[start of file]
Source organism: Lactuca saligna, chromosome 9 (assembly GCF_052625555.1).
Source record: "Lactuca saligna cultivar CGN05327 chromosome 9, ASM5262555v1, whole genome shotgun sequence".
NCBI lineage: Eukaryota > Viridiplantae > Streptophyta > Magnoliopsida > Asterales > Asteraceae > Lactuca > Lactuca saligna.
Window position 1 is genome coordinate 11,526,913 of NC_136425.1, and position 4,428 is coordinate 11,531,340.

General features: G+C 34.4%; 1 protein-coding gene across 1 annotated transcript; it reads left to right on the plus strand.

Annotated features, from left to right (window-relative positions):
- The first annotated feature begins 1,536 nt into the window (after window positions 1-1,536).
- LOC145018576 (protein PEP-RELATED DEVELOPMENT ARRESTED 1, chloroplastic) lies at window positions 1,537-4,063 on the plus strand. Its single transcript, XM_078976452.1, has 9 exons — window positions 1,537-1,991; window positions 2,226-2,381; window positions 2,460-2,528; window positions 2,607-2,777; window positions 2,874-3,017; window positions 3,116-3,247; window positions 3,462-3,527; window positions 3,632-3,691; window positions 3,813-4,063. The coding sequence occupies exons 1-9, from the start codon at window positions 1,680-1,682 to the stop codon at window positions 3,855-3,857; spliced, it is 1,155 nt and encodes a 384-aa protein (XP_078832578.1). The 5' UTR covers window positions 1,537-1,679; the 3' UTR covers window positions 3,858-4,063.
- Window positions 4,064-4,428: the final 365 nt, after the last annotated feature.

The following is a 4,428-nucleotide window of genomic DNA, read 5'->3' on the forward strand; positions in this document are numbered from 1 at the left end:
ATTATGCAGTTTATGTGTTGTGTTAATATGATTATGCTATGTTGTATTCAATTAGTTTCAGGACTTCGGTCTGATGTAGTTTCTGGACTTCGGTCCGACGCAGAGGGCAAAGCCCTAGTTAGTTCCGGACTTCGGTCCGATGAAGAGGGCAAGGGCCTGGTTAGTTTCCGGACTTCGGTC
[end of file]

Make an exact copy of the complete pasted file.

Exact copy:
Source organism: Lactuca saligna, chromosome 9 (assembly GCF_052625555.1).
Source record: "Lactuca saligna cultivar CGN05327 chromosome 9, ASM5262555v1, whole genome shotgun sequence".
NCBI lineage: Eukaryota > Viridiplantae > Streptophyta > Magnoliopsida > Asterales > Asteraceae > Lactuca > Lactuca saligna.
Window position 1 is genome coordinate 11,526,913 of NC_136425.1, and position 4,428 is coordinate 11,531,340.

General features: G+C 34.4%; 1 protein-coding gene across 1 annotated transcript; it reads left to right on the plus strand.

Annotated features, from left to right (window-relative positions):
- The first annotated feature begins 1,536 nt into the window (after window positions 1-1,536).
- LOC145018576 (protein PEP-RELATED DEVELOPMENT ARRESTED 1, chloroplastic) lies at window positions 1,537-4,063 on the plus strand. Its single transcript, XM_078976452.1, has 9 exons — window positions 1,537-1,991; window positions 2,226-2,381; window positions 2,460-2,528; window positions 2,607-2,777; window positions 2,874-3,017; window positions 3,116-3,247; window positions 3,462-3,527; window positions 3,632-3,691; window positions 3,813-4,063. The coding sequence occupies exons 1-9, from the start codon at window positions 1,680-1,682 to the stop codon at window positions 3,855-3,857; spliced, it is 1,155 nt and encodes a 384-aa protein (XP_078832578.1). The 5' UTR covers window positions 1,537-1,679; the 3' UTR covers window positions 3,858-4,063.
- Window positions 4,064-4,428: the final 365 nt, after the last annotated feature.

The following is a 4,428-nucleotide window of genomic DNA, read 5'->3' on the forward strand; positions in this document are numbered from 1 at the left end:
ATTATGCAGTTTATGTGTTGTGTTAATATGATTATGCTATGTTGTATTCAATTAGTTTCAGGACTTCGGTCTGATGTAGTTTCTGGACTTCGGTCCGACGCAGAGGGCAAAGCCCTAGTTAGTTCCGGACTTCGGTCCGATGAAGAGGGCAAGGGCCTGGTTAGTTTCCGGACTTCGGTC